Pilgrimage and Economy in the Ancient Mediterranean

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In Pilgrimage and Economy in the Ancient Mediterranean, Anna Collar and Troels Myrup Kristensen bring together diverse scholarship to explore the socioeconomic dynamics of ancient Mediterranean pilgrimage from archaic Greece to Late Antiquity, the Greek mainland to Egypt and the Near East. This broad chronological and geographical canvas demonstrates how our modern concepts of religion and economy were entangled in the ancient world. By taking material culture as a starting point, the volume examines the ways that landscapes, architecture, and objects shaped the pilgrim’s experiences, and the manifold ways in which economy, belief and ritual behaviour intertwined, specifically through the processes and practices that were part of ancient Mediterranean pilgrimage over the course of more than 1,500 years.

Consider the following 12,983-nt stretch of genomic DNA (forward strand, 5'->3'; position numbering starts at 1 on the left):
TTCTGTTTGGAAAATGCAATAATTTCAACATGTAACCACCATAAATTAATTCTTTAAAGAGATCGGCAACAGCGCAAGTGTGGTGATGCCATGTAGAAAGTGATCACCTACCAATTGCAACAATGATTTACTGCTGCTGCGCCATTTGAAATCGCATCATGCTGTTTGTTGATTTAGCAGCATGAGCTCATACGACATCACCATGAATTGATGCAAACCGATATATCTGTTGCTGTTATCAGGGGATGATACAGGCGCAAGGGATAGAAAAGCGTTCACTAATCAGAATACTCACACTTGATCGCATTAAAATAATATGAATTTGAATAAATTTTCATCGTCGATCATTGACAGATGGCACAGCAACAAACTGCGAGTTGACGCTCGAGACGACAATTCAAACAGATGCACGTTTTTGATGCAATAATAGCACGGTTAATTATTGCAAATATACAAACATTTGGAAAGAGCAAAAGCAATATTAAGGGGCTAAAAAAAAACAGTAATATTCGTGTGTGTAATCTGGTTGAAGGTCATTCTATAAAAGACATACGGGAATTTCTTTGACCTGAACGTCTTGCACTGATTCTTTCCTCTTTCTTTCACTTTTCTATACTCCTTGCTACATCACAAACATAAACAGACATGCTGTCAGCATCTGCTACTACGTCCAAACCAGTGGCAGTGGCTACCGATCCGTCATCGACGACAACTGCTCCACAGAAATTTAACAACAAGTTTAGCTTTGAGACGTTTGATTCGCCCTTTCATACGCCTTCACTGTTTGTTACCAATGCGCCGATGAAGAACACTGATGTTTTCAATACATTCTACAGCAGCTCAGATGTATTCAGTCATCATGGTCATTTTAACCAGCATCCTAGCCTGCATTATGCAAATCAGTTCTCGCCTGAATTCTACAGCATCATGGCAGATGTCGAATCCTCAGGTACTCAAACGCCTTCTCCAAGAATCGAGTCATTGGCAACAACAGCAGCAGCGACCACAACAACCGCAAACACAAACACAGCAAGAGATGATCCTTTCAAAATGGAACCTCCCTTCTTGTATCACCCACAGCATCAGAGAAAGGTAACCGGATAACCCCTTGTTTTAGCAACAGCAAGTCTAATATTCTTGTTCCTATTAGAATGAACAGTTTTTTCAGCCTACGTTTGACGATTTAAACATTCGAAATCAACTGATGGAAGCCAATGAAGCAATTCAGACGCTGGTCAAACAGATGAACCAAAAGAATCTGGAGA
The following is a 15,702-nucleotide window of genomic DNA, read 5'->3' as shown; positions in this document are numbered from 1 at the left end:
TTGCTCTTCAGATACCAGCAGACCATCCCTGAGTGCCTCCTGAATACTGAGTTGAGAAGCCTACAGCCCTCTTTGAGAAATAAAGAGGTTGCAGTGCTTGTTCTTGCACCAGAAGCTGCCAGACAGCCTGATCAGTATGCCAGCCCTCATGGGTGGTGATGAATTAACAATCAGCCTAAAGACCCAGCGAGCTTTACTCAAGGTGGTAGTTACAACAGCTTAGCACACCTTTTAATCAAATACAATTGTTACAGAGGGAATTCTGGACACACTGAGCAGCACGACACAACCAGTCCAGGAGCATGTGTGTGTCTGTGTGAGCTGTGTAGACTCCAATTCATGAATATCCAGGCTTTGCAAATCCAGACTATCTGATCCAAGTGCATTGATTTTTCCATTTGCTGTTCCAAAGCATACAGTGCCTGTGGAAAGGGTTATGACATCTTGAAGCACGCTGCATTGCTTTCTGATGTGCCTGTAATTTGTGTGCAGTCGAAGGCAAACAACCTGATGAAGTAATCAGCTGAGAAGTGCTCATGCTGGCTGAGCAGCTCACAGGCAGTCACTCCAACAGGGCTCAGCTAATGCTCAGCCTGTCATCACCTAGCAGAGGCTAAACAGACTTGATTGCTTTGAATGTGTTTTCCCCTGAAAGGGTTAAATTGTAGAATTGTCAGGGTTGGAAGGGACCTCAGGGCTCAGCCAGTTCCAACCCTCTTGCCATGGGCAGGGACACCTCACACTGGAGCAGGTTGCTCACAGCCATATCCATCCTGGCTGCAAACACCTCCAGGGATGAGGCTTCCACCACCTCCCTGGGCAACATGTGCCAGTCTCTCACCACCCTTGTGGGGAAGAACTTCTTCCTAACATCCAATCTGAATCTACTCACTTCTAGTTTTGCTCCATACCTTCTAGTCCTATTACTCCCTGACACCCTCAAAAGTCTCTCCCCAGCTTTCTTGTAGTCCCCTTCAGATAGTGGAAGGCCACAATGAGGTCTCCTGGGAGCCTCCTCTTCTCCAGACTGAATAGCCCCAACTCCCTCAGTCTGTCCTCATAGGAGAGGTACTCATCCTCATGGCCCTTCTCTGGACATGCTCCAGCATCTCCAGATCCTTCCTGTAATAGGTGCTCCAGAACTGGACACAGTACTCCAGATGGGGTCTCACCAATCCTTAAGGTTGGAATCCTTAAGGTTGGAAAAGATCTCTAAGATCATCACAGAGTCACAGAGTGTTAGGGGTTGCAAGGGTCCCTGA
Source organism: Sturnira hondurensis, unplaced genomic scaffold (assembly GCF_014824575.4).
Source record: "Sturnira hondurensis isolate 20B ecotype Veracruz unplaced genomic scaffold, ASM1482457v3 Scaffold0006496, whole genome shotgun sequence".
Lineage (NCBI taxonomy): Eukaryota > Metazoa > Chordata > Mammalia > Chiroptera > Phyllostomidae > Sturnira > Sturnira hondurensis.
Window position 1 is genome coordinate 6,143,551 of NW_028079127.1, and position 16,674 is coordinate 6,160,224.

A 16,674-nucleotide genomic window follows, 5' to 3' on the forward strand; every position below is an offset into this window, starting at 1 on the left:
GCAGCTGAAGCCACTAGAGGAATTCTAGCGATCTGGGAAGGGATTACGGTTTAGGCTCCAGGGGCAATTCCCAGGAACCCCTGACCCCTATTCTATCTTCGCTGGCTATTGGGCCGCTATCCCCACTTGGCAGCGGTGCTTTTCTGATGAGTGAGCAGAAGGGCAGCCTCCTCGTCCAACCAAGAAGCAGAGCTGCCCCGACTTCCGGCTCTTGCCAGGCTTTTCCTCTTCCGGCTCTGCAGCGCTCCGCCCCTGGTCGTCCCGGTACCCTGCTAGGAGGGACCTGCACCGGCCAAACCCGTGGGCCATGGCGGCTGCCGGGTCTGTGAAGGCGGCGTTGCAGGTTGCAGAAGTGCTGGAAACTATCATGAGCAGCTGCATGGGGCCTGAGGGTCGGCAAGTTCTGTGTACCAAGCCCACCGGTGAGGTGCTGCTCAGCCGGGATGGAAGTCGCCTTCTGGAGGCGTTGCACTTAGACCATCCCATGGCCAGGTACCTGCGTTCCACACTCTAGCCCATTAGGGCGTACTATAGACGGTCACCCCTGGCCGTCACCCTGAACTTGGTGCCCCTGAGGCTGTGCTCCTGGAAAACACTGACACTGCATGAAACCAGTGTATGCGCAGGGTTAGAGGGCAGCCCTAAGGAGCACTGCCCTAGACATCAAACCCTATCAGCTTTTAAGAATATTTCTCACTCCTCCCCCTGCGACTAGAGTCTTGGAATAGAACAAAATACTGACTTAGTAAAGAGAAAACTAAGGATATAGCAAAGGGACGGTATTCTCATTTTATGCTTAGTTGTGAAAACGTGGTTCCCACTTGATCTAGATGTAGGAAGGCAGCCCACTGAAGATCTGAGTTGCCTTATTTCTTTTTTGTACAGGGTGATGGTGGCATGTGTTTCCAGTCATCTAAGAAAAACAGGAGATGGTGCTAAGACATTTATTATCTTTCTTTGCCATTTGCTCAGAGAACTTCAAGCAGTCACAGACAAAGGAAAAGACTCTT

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Anna Collar (Ph.D. Exeter 2009), is Lecturer in Roman Archaeology at the University of Southampton, UK. She has published on topics relating to Roman cults, landscapes and network analysis in archaeology, including Religious Networks in the Roman Empire (CUP 2013).

Troels Myrup Kristensen (Ph.D. Aarhus 2009), is Associate Professor of Classical Archaeology at Aarhus University, Denmark. His research interests are ancient Mediterranean pilgrimage, visual culture and contemporary engagements with classical heritage.

Contributors are: Anna Collar, Marlena Whiting, Hélène Aurigny, Marietta Horster, Robin Jensen, Fred S. Naiden, Esther Eidinow, Troels Myrup Kristensen, Louise Blanke, Max Ritter, Barbara Kowalzig, Dan-el Padilla Peralta.
Academics, postgraduate and undergraduate students and all interested in the material culture of pilgrimage, economy and religious experience in the Ancient Mediterranean and early Christian worlds.